The Missouri State University Historical Films (part of the University Audiovisual Collection (RG 32)) in Meyer Library’s Special Collections and Archives include footage of events at the university, such as homecoming and basketball games from the 1940s-1980s, plus one film with scenes from a football gamedating back to 1923. Other films in the collection are promotional films, such as the 1953 film “Careers in Science,” featuring university classes and activities, the Weather Bureau at the Springfield-Greene County Airport, the Frisco Laboratory, nursing training at St. John’s Hospital, and Producers Creamery Company; and the 1942-1944 film “Your College in Southwest Missouri,” showing campus buildings, administrators, classes, and activities (such as dancing, debate, swimming, and military training). Most are silent, but “Careers in Science” has sound. These films have been almost completely digitized and made available online. To view the digitized films, see the playlist on the MSU Libraries’ YouTube channel. For more information, contact Special Collections and Archives.
Howard Wight Marshall, the author of the new book, Fiddler’s Dream: Old-Time, Swing, and Bluegrass Fiddling in Twentieth-Century Missouri, will present on Friday evening, November 10, 2017, beginning at 7:00 p.m. in Room 101 of Duane G. Meyer Library. The program will include a live performance with question and answer, followed by a book signing and refreshments. Marshall will be joined by musicians Gordon McCann, Luke Cormier and Heinrich Leonhard. This presentation is free and open to the public.
In this sequel to his 2013 book on earlier old-time fiddlers in Missouri, Play Me Something Quick and Devilish, Prof. Howard uses oral histories, archival photographs, and transcriptions of selected tunes to trace the evolution of traditional fiddle music in Missouri from the early 1920s through the abrupt changes in American society and traditional music in the 1960s. The book focuses on fiddle music in everyday life at music parties, dances, pie suppers, festivals, contests, and oprys. Local greats, such as Lenny Aleshire, Buster Fellows, and Zed Tennis are among the many Missouri fiddlers covered in this book.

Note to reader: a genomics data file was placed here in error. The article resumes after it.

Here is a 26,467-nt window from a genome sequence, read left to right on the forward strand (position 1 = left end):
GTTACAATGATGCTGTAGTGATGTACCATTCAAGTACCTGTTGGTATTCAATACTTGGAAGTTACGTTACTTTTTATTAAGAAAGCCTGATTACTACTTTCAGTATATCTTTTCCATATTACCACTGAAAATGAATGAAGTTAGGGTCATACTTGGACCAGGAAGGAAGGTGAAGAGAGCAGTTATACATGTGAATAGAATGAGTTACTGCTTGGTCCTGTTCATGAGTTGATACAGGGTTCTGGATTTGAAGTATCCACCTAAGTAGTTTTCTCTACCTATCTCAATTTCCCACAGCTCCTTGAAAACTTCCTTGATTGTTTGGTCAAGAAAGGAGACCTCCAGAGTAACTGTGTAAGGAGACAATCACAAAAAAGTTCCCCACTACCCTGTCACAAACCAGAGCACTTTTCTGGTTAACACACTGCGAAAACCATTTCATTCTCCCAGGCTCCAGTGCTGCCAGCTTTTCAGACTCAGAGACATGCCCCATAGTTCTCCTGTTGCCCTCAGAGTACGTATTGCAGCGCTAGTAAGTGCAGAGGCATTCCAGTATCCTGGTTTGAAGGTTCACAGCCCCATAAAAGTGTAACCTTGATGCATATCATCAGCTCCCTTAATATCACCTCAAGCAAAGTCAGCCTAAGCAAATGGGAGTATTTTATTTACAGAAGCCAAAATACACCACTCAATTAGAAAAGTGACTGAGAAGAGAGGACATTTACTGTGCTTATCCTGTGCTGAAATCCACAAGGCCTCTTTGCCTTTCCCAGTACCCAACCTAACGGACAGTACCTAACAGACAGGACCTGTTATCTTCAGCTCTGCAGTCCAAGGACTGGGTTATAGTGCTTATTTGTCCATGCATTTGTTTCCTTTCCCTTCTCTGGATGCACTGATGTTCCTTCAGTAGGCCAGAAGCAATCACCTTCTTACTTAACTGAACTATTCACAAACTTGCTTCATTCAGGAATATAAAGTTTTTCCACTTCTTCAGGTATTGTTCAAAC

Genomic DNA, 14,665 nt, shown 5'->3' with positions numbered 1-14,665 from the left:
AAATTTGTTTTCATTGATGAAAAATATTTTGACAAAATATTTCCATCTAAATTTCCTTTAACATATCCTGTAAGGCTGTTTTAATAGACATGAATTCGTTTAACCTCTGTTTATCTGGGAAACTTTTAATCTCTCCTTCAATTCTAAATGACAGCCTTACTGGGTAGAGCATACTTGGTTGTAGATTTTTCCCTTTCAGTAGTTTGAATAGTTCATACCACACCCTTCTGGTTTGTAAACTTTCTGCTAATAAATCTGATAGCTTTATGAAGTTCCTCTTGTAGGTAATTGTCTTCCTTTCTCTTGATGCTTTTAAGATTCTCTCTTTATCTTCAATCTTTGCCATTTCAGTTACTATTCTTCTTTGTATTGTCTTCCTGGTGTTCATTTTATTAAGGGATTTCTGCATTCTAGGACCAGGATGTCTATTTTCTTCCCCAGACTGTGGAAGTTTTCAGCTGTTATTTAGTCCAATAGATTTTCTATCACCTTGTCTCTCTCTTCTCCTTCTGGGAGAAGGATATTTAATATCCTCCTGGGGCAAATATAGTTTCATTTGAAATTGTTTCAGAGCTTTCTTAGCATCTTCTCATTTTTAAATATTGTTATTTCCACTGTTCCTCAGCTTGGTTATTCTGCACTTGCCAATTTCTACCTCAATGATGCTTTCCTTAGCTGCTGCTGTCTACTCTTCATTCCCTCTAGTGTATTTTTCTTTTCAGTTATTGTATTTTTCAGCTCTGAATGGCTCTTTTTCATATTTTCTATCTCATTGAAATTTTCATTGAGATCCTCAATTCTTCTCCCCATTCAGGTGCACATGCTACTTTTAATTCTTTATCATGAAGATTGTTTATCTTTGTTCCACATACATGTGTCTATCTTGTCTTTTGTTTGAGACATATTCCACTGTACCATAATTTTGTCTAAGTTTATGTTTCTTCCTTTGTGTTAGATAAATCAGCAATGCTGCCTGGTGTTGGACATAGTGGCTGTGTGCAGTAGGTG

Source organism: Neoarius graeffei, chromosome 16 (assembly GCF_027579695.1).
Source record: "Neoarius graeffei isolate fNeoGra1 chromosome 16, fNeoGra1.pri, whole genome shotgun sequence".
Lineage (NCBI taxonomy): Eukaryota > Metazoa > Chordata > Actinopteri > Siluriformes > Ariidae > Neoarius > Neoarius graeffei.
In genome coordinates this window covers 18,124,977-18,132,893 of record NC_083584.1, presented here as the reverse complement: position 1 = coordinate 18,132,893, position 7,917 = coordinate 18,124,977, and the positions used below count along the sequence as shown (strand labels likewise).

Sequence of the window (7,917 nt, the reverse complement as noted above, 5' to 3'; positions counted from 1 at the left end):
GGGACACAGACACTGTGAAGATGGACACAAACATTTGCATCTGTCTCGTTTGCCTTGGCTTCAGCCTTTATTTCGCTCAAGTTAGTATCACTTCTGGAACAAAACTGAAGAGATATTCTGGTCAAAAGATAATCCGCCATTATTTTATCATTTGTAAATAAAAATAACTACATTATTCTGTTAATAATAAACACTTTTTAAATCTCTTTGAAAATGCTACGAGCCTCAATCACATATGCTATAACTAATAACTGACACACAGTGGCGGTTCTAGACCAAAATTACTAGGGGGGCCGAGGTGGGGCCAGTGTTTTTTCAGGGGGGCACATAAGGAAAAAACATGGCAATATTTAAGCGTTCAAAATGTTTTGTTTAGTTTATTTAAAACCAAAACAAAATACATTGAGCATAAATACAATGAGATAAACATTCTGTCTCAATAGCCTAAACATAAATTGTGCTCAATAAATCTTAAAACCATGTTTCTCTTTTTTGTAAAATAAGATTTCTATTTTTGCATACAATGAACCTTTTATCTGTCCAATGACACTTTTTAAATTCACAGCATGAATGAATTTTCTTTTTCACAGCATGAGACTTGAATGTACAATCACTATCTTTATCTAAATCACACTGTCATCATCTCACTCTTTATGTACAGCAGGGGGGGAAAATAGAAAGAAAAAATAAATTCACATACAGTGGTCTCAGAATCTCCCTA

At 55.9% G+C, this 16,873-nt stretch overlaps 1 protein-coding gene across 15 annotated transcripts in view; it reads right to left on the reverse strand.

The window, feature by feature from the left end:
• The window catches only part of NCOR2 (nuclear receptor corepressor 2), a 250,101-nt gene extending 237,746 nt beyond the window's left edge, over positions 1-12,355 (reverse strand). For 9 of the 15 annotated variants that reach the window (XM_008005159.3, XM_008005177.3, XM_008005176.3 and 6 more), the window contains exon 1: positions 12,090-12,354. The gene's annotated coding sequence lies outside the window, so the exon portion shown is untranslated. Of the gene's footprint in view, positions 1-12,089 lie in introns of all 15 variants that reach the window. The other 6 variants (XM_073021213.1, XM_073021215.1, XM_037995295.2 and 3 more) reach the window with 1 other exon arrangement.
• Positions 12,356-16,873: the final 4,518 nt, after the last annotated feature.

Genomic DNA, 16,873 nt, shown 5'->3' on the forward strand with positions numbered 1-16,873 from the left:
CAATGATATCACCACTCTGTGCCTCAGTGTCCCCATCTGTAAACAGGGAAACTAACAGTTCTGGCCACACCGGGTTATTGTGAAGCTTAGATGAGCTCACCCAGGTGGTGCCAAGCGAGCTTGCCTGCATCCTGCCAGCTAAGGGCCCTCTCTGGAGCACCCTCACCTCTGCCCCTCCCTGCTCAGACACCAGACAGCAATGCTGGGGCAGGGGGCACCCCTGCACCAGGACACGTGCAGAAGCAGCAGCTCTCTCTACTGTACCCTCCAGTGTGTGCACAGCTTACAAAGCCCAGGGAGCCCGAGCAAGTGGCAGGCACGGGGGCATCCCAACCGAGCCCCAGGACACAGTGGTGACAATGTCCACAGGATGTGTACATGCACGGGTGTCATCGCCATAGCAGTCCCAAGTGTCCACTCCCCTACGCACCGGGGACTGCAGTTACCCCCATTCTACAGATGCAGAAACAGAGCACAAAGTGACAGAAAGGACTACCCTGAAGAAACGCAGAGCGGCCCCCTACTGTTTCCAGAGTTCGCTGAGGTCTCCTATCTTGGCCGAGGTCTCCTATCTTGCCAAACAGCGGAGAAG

The Corbett Law Firm, in collaboration with the Ozarks Studies Institute (OSI), part of the Missouri State University Libraries and publisher of OzarksWatch Magazine, will host an art exhibition on Friday, November 3 showcasing the work of local photographer Jacek Fraczak. The exhibit, titled “I Love Where I Live,” can be viewed at the Corbett Law Firm (2015 E. Phelps St.) from 6 – 8 pm on Friday, November 3. The talk and exhibition are free and open to the public. At 7 pm, the artist, an associate professor at Missouri State University, will give brief remarks. Refreshments will be served. The art will continue to hang in the Corbett Law Firm’s gallery areas after the exhibition is over. Then the exhibit will move to MSU’s Meyer Library in April 2018.